Red has little patience for such efforts to spare humans from the reality of magic. So it’s hardly surprising that the first mission of his sequel leads almost immediately to his and the BPRD’s outing. Called in to discover who’s caused mayhem at an upscale Manhattan auction house – all the workers and bidders have been reduced to excremental muck on the floor – the team is beset by the culprits, swarms of little Tooth Fairies who have speedily consumed and pooped out their prey. Even as his fellows stick to the script, doing their best to stay “invisible” as they do a life-and-death battle inside the building, Red explodes onto the public scene, falling in brilliant operatic slow motion to the street, where he lands on a police cruiser and appalls the assembled crowd of press and people.
Red is, of course, an instant sensation, the legend becomes a large, loud reality. People in the streets begin to call out to him (“Hey, you’re Hellboy!”), bestowing on him a celebrity that is concurrently exciting and utterly boring. Yes, he’s Hellboy!, but, he sighs, can’t his fans come up with something more intelligent to say? Seeing himself on television, however, that’s special. When he’s supposed to be focused on the tasks at hand–- listening to Liz (who has news concerning his imminent fatherhood) and tracking down this film’s bad guy, the painfully white and very resentful Prince Nuada (Luke Goss) – Red is distracted by glimpses of himself on screen.
Red is caught in between, again, perceived as a freak and a superhero. “I killed that thing, and for what,” he wonders. “They don’t even like me. They’re afraid of me.” Frustrated, he turns to television, where Karloff’s Frankenstein exclaims his despair to his bride: “We belong dead!”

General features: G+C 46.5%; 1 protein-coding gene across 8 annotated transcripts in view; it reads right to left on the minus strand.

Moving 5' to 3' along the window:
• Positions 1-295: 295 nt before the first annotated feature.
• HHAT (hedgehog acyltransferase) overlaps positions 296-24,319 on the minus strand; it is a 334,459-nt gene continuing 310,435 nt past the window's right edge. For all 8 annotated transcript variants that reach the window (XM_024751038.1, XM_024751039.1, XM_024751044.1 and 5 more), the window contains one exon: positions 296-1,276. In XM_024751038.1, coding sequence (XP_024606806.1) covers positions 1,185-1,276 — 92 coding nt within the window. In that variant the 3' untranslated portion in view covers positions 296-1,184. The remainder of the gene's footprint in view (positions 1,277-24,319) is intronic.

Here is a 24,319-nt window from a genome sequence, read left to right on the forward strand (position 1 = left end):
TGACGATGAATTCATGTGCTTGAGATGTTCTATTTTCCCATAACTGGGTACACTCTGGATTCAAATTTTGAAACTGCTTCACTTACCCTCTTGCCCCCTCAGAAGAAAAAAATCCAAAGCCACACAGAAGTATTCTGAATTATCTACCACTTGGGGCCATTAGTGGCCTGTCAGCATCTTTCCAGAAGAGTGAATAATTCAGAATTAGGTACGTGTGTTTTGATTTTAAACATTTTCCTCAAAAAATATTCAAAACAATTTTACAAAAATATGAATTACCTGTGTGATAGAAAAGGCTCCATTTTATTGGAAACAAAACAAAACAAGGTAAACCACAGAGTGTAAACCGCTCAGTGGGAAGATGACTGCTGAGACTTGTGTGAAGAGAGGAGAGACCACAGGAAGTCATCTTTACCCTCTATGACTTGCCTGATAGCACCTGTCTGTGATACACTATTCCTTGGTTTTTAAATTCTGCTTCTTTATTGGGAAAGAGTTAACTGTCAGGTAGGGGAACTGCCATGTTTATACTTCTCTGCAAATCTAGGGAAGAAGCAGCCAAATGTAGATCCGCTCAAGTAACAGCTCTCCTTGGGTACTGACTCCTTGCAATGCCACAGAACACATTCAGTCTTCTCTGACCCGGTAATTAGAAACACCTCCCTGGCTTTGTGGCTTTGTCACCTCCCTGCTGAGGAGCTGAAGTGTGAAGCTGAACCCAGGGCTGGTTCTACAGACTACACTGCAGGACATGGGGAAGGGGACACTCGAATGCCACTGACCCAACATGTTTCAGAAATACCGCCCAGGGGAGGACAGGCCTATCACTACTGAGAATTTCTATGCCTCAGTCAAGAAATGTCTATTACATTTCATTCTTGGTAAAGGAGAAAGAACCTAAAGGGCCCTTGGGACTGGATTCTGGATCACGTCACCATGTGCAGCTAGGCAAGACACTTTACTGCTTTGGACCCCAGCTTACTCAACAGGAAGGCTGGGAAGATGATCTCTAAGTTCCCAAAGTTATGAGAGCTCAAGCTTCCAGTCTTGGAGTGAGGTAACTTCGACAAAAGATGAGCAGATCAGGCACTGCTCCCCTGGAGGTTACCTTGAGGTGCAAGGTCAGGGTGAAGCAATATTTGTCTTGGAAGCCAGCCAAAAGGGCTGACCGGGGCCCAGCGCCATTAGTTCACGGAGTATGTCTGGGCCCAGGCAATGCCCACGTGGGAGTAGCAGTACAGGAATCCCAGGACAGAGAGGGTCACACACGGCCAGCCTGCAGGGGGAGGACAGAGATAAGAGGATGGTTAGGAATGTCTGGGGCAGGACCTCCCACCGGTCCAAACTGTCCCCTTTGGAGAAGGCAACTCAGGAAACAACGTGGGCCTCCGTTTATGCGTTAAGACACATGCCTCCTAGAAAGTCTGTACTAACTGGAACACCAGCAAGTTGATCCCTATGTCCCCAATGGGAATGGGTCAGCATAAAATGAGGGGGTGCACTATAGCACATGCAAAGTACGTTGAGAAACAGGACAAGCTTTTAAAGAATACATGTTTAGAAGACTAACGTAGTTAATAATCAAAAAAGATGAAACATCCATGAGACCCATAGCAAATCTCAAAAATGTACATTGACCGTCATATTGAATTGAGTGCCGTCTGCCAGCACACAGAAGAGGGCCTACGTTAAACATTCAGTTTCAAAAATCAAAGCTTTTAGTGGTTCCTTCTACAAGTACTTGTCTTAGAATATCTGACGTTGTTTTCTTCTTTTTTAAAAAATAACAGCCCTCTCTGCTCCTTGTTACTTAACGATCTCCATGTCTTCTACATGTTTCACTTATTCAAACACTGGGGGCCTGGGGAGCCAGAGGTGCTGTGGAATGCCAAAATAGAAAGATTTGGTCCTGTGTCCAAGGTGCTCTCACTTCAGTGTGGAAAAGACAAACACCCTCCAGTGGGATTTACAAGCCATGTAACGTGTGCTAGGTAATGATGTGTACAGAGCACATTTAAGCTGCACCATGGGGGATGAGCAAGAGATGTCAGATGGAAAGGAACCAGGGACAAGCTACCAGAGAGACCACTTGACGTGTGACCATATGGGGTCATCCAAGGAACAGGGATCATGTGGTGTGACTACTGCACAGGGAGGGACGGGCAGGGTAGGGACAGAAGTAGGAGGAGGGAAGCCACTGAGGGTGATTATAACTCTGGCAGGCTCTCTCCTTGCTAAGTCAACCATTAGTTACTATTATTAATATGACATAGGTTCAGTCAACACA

Red’s ongoing efforts to decipher the intersections of fear and desire, fantasy and reality, grant Hellboy II a lively thematic resonance. Nuada, it turns out, is descended from those magical beings the professor described so long ago. He means to resurrect the Golden Army to take back the earth from humans and restore it to trolls, gremlins, and monsters. Nuada’s twin sister and emotional opposite, Princess Nuada (Anna Walton), is distraught about his plans. She defects to BPRD and immediately becomes the object of Abe’s intense affection. It’s a spectacular cross-race romance that not only parallels Red and Liz’s, but also offers the two forlorn male halves (both briefly separated from their beloveds) to engage in drunken reverie, singing robustly along to Barry Manilow’s “Can’t Smile Without You”, a moment so simultaneously sappy and bizarre that it underscores Hellboy II‘s most compelling point: fantasy is reality, as long as you believe it.